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16 thoughts on “Ask Glosso

  1. Peter Harvey


    Would you be interested in posting a review of A Guide to English Language Usage? If so, I will send you a review copy. I must warn you that it is 422 pages and 190,000 words. On the other hand, your father is a great fan of it.


  2. Louise Post author

    Hi Peter,
    That’s a really nice idea … I have to admit, I’ve never written a book review, and I don’t think of myself as a writer, but I think I might be up for the challenge (and I would really like to see a copy of the book). Let me have a think about it, and let’s be in touch on Facebook?
    Thanks for the idea!

  3. Andrea Chiou

    Will you help me understand why Europeans spell the word ‘lose’ (as in, misplaced, failed, etc) with two o’s? I thought initially that it was just my non-native English speaking friends – and that perhaps their English teachers in grade school consistently taught it wrong. However, this past week I found a native speaker (in U.K) also spelling it ‘loose’. It drives me mad!!! I know this is more about me and my lack of willingness to see it spelled any other way than ‘lose’. Short of therapy to sort out my resistance, I thought perhaps you could edify me and this would calm me down a bit.



    1. Louise Post author

      Hi Andrea!
      All I can say is that a lot of people don’t know how to spell “lose” (or the difference between “lose” and “loose”) – whether they’re American, European, or Martian. I think it’s one of the most common misspellings out there. I’m certain that there isn’t a standard alternative spelling of “lose” with two ‘o’s: it’s just that so many people get it wrong, it’s beginning to feel legit. A bit like “alright” (which should be two words – “all right”): because it’s so often spelled as one word like that, many people now think of it as standard. But as far as all my dictionaries are concerned, “lose” and “loose” mean two different things!
      I’m not sure if that calms you down or makes you feel even more annoyed, but that’s my understanding of it.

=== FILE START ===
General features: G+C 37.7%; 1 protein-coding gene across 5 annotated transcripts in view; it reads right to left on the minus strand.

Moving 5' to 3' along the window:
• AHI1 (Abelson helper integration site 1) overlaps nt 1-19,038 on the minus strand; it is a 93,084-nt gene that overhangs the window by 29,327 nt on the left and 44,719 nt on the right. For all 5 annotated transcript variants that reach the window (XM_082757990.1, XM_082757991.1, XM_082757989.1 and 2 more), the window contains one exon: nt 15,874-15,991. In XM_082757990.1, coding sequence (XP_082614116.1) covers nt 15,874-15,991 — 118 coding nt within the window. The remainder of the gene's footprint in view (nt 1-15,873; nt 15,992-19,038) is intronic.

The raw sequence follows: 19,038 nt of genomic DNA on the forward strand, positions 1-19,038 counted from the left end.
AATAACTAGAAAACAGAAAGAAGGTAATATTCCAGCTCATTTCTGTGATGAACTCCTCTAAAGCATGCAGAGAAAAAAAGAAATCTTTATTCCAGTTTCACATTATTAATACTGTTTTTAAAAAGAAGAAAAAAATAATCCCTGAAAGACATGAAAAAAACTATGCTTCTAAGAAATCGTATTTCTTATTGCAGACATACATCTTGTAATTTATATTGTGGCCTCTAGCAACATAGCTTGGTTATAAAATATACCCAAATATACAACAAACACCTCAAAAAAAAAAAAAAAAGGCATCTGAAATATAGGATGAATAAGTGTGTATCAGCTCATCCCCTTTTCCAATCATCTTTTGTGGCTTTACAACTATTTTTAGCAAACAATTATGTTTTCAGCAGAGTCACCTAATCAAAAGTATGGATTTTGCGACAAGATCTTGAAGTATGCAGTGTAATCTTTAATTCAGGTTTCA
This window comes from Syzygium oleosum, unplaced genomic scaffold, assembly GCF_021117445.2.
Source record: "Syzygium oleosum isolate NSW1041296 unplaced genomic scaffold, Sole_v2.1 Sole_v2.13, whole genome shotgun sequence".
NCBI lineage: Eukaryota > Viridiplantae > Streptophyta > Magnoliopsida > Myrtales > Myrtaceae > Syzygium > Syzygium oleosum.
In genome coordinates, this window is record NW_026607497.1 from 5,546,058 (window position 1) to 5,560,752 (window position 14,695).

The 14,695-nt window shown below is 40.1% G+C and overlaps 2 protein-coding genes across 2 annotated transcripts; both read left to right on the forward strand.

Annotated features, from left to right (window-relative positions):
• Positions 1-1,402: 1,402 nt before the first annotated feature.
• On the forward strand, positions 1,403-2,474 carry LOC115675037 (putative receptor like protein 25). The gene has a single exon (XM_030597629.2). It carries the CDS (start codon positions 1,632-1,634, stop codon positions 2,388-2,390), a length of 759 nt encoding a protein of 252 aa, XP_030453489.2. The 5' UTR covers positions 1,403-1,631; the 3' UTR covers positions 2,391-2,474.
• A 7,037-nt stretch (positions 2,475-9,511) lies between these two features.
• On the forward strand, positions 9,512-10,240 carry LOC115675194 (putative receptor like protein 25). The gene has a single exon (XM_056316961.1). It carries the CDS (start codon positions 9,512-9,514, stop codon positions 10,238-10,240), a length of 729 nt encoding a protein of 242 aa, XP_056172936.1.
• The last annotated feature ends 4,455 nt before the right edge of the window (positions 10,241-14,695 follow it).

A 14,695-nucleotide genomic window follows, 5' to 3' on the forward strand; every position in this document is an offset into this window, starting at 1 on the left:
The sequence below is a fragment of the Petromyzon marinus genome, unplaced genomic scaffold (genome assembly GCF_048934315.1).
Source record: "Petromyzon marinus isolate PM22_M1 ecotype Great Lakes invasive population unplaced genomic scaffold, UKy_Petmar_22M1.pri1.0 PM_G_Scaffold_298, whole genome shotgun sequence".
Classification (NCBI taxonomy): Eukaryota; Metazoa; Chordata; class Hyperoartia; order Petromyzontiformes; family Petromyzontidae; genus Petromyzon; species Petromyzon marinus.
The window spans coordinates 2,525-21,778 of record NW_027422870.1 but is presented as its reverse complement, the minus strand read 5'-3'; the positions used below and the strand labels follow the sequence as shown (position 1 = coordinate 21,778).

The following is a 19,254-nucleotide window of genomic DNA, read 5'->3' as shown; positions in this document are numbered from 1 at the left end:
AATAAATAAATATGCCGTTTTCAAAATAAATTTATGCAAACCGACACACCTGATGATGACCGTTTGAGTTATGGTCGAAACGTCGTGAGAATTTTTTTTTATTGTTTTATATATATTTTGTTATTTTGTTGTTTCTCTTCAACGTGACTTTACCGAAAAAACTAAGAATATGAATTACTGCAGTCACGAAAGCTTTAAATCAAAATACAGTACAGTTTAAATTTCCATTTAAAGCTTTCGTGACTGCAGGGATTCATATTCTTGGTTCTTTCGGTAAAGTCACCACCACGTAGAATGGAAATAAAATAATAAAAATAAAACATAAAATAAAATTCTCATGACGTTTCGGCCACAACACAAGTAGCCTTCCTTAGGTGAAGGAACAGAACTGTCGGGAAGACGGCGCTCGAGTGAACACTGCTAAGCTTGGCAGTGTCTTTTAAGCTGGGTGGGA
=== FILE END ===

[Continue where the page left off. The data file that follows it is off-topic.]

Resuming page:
Good to hear from you: thanks for checking in! And happy 2014 ..

  4. Jim Kendrick

    Hi Louise,
    Different than/ different from. Reading an article this morning the first just sounded wrong. Any thoughts on usage?

    Oh, and a pet peave… “Across the world,” while annoyingly common, seems to admit to believing the earth is flat.

  5. Louise Post author

    Hi Jim,

    Yes – the “different than”/”different from” is partly a Brit-American thing: I covered it briefly in this post about prepositions back in January: I think Americans tend to like “than” where Brits prefer “to”, whereas we’re not that different from each other when it comes to “from” …

    Yeah – across the world is pretty bad. But what about “across the universe”? Do you think The Beatles got that one wrong?


  6. Jonathan

    Can you please tell me the origin of the expression ‘vains’ or ‘fains’ meaning ‘I won’t deal with it’ or ‘not for me’?

  7. Louise Post author

    Hi Jonathan,
    Sorry not to reply sooner: I’m going to look into this and probably do a post on “truce words” (which are quite an interesting subject in themselves). Stay tuned, and thanks for the question!

  8. Sam Brown


    Are you happy to receive content similar to the piece “Slang: the most esoteric and quintessentially human form of language?”?

    I am putting together a complete online dictionary of cockney rhyming slang, which I’m pretty sure will be of interest to you.

    Would you be open to taking a look when it’s completed?

    Thanks very much for your time either way:)

    Best wishes


    1. Louise Post author

      Hi Sam,

      Sorry for the delay in replying: I’d be happy to take a look at your online dictionary of slang once it’s completed. Please send me the link when it’s up.

      Many thanks,

  9. Colin Williams

    In a recent Zoom-based “Lockdown Quiz”, there was a question about whether a helicopter is regarded as masculine or feminine. I know ships and aeroplanes are referred to using feminine pronouns and I imagined the same was true of helicopters, too. Apparently, I was wrong! My team won the quiz, so it didn’t upset me too much but I am curious. Is there any reason why helicopters should be referred to using masculine pronouns?

    1. Louise Post author

      Gosh: what an interesting question! Let me look into it and see if I can find out what’s behind this curious anomaly …
      Thanks for raising it!

    1. Louise Post author

      Hi Gary,
      I’m afraid I don’t, but most of my posts are on the Glossophilia Facebook page (as well as additional content), so that’s the easiest way to keep up with the blog.
      I’m glad you’re enjoying it!
      Glossophilia (aka Louise)

  10. Louise Post author

    Hi Irene,
    According to the Oxford English Dictionary, “moral compass” has the following definition:

    “moral compass” n. anything that serves as a guide to making a morally informed choice (cf. moral sense n.).

    And here are some early citations:
    1843 C. Dickens Martin Chuzzlewit (1844) iv. 36 Mr. Chevy Slyme, whose great abilities seemed one and all to point towards the sneaking quarter of the moral compass.
    1879 Mind 4 245 The temporary oscillation of the moral compass which ensues on the full perception of this aspect of scientific conclusions.
    1922 Jrnl. Philos. 19 324 For love is the most accurate moral compass with which human nature is endowed.
    1978 Jrnl. Higher Educ. 49 509 I believe it was Charles Magruder who said: ‘Somewhere between college and Watergate, I lost my moral compass.’

    I hope this is helpful!


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